Page added 11 November 2008
When the London and South Western Railway initially passed Pinhoe in 1860, no provision was made for a station for the village. On 30 October 1871 the company opened a station for Pinhoe, with a small, single storey brick station building on the east end of the up platform, which had a booking hall and ladies' and general waiting room. A small shelter was provided for the down platform for passengers to Exeter. There was initially a wooden bridge linking the platforms that was replaced with, what is credited as being, the first concrete footbridge on the Southern Region, at a later date. A small siding, mostly for coal was provided in April 1882. Villagers relied on the railway for trips into Exeter, and in 1906 a Rail Motor Car Service was introduced.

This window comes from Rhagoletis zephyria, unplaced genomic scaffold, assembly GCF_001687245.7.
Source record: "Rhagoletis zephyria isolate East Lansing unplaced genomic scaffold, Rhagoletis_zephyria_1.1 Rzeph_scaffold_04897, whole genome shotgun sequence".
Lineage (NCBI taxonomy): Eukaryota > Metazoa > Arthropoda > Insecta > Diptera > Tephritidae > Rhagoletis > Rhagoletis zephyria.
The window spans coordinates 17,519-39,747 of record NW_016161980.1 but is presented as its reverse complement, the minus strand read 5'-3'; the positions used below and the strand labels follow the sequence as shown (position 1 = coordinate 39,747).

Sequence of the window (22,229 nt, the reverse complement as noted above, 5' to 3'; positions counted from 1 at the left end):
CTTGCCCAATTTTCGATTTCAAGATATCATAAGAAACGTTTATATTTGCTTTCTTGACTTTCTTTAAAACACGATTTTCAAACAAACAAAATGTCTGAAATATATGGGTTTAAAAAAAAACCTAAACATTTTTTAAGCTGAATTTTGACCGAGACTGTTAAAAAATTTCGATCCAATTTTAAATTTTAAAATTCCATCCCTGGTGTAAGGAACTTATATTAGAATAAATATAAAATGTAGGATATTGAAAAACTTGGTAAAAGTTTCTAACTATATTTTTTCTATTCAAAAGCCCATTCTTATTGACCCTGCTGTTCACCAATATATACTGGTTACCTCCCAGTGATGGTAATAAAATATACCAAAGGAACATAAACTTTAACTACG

There is a road crossing just to the east of the station that had lifting barriers installed in March 1963. The Beeching cuts resulted in the station closing on 7 March 1966, but it was reopened on 16 May 1983. The line to Honiton and London, Waterloo is now served by South West Trains, and the station has two platforms with metal shelters to protect passengers from the weather.
│ Top of Page │